In an ironic stroke of luck for urban historians and architecture buffs, a fire wiped out the Butte business district in 1879, inspiring the new city council to pass as its tenth ordinance a ban on wood-frame structures in the center of town. Many of the exuberant stone and brick buildings remaining in uptown Butte rose soon after. Opulently frosted with cornice and gargoyle, they recall the same era and mentality that built the mansions on New York’s upper Fifth Avenue when industrialists strove to outdo one another in the architectural expression of their wealth.
Butte’s savage winters dictated the city’s peculiar layout. Nobody wanted to walk far through Montana’s shearing arctic winds, so the houses and stores were clustered tightly around the mines. People dug mineshafts in back yards, schoolyards, alleys, even basements. The proximity of mines to homes had some odd repercussions. “When I was growing up, you’d hear it in the walls: a whup-whup-whup—carumph!” remembers sixty-year-old Jiggsie Elphison. “The miners would ask my mother, ‘Dja hear us last night? We had a feeling we were near your house.’ Sometimes a family would feel the carumph! and look out the window to find a hole where the sidewalk used to be.” To this day uptown Butte feels like no other city in the West. It is darker, grittier, more vertical and compact. “The density here is what makes Butte so unusual for the West and much more like an Eastern city,” says Bob Corbett, a Butte native and architect whose own futuristic house is a hundred-foot concrete cube that once served as an ore bin.
Butte drew miners and laborers from every corner of the globe. The discovery of copper also brought Chinese and Jewish merchants to the town; indeed, the city’s first mayor was Jewish. And by the turn of the century, the government’s fourth-largest immigration office was in Butte. A 1918 survey revealed that Butte families had origins in thirty-eight different countries. The seven slender smokestacks of Butte’s Neversweat Mine were such a wellknown image around the world that immigrants would arrive at Ellis Island speaking no English, clutching only a picture of the Neversweat. Immigration officers would recognize it and help get them on the proper train.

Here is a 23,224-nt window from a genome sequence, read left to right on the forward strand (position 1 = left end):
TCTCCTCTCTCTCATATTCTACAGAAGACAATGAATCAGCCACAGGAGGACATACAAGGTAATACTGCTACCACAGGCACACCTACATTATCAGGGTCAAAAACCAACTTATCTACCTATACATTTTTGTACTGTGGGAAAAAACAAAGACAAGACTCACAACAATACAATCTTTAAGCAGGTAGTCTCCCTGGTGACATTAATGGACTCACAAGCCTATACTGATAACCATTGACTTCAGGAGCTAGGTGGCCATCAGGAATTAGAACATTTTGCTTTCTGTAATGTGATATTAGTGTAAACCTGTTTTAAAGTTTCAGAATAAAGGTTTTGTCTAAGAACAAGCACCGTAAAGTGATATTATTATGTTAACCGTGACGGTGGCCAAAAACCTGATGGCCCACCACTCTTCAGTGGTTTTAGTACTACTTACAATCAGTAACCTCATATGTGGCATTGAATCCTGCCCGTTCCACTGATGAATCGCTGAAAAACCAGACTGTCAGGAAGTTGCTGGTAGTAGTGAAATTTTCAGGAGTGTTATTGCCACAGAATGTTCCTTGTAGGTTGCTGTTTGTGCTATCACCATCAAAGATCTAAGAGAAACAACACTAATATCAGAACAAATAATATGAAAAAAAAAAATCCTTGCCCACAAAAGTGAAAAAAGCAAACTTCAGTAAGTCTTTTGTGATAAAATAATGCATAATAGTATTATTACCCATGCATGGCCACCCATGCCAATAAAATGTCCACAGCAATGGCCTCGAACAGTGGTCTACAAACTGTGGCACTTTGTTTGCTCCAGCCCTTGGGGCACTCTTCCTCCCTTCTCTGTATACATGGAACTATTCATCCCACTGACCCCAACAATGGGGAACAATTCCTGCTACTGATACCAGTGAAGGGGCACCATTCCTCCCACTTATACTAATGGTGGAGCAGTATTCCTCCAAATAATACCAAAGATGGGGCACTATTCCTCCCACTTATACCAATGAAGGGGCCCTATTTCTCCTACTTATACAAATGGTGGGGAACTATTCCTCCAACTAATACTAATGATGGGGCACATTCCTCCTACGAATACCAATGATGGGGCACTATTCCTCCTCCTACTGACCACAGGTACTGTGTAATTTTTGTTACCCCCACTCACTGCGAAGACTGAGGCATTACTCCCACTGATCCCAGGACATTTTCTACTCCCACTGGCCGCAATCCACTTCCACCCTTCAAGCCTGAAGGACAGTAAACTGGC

The historian David Emmons has studied thousands of antique Butte photos and says that he has never once seen a man wearing a cowboy hat. “People in Butte never thought of themselves as Montanans,” he says. “They identified first with Butte and then with places overseas—the countries they came from or other places where copper was mined.” Still popular on baseball caps and bumper stickers here is the legend “Butte, America.”
The city began as a polyglot oddity and remains one today, retaining an intense ethnic flavor unusual not only in Montana but anywhere in rural America. Butte’s ethnic neighborhoods are gone, but this is still the only place within five hundred miles—outside of an Indian reservation—where you’re likely to hear any language besides English. Some 150 Serbian families gather every Sunday in an ornate Eastern Orthodox church for a service in the language of the old country. Mexicans celebrate the Festival of Guadalupe in Spanish. The Jewish community is big enough to maintain the city’s elegantly restored 1903-vintage synagogue and to fly a rabbi up from Los Angeles once a month for Sabbath services in Hebrew. Frank Mandic still speaks “Austrian” to the old customers at his Terminal Meat Market on Park Street, and Michael Mazzolini, a forty-two-year-old restaurateur and preservation activist born in Meaderville, hardly spoke English until he went to first grade. Even in the early 1960s, he says, Italian would get you by. “It’s like something from the last century, isn’t it?”